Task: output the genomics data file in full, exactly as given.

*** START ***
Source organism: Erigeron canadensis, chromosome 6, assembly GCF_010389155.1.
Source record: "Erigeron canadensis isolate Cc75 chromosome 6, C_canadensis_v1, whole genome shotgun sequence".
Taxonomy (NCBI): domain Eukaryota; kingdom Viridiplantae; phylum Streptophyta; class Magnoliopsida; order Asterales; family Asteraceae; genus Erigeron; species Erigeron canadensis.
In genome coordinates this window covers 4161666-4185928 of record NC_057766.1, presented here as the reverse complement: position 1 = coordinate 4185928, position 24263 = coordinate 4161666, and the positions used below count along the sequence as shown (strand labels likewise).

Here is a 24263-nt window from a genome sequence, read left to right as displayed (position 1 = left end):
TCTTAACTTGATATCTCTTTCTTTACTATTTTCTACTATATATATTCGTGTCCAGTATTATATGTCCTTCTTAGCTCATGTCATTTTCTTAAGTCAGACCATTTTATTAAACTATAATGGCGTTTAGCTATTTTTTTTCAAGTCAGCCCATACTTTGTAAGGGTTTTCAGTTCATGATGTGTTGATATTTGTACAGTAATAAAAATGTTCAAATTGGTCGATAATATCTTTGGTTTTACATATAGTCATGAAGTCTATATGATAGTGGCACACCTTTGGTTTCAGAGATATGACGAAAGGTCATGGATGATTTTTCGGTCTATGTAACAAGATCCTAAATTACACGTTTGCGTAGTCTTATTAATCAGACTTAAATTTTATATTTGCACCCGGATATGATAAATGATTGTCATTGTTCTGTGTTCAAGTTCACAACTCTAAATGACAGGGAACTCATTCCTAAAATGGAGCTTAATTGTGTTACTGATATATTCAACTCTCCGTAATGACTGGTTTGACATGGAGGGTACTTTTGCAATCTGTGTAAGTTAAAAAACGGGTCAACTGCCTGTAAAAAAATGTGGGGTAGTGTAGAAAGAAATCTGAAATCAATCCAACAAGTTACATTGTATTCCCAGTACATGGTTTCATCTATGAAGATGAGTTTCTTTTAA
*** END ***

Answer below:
Source organism: Erigeron canadensis, chromosome 6, assembly GCF_010389155.1.
Source record: "Erigeron canadensis isolate Cc75 chromosome 6, C_canadensis_v1, whole genome shotgun sequence".
Taxonomy (NCBI): domain Eukaryota; kingdom Viridiplantae; phylum Streptophyta; class Magnoliopsida; order Asterales; family Asteraceae; genus Erigeron; species Erigeron canadensis.
In genome coordinates this window covers 4161666-4185928 of record NC_057766.1, presented here as the reverse complement: position 1 = coordinate 4185928, position 24263 = coordinate 4161666, and the positions used below count along the sequence as shown (strand labels likewise).

Here is a 24263-nt window from a genome sequence, read left to right as displayed (position 1 = left end):
TCTTAACTTGATATCTCTTTCTTTACTATTTTCTACTATATATATTCGTGTCCAGTATTATATGTCCTTCTTAGCTCATGTCATTTTCTTAAGTCAGACCATTTTATTAAACTATAATGGCGTTTAGCTATTTTTTTTCAAGTCAGCCCATACTTTGTAAGGGTTTTCAGTTCATGATGTGTTGATATTTGTACAGTAATAAAAATGTTCAAATTGGTCGATAATATCTTTGGTTTTACATATAGTCATGAAGTCTATATGATAGTGGCACACCTTTGGTTTCAGAGATATGACGAAAGGTCATGGATGATTTTTCGGTCTATGTAACAAGATCCTAAATTACACGTTTGCGTAGTCTTATTAATCAGACTTAAATTTTATATTTGCACCCGGATATGATAAATGATTGTCATTGTTCTGTGTTCAAGTTCACAACTCTAAATGACAGGGAACTCATTCCTAAAATGGAGCTTAATTGTGTTACTGATATATTCAACTCTCCGTAATGACTGGTTTGACATGGAGGGTACTTTTGCAATCTGTGTAAGTTAAAAAACGGGTCAACTGCCTGTAAAAAAATGTGGGGTAGTGTAGAAAGAAATCTGAAATCAATCCAACAAGTTACATTGTATTCCCAGTACATGGTTTCATCTATGAAGATGAGTTTCTTTTAA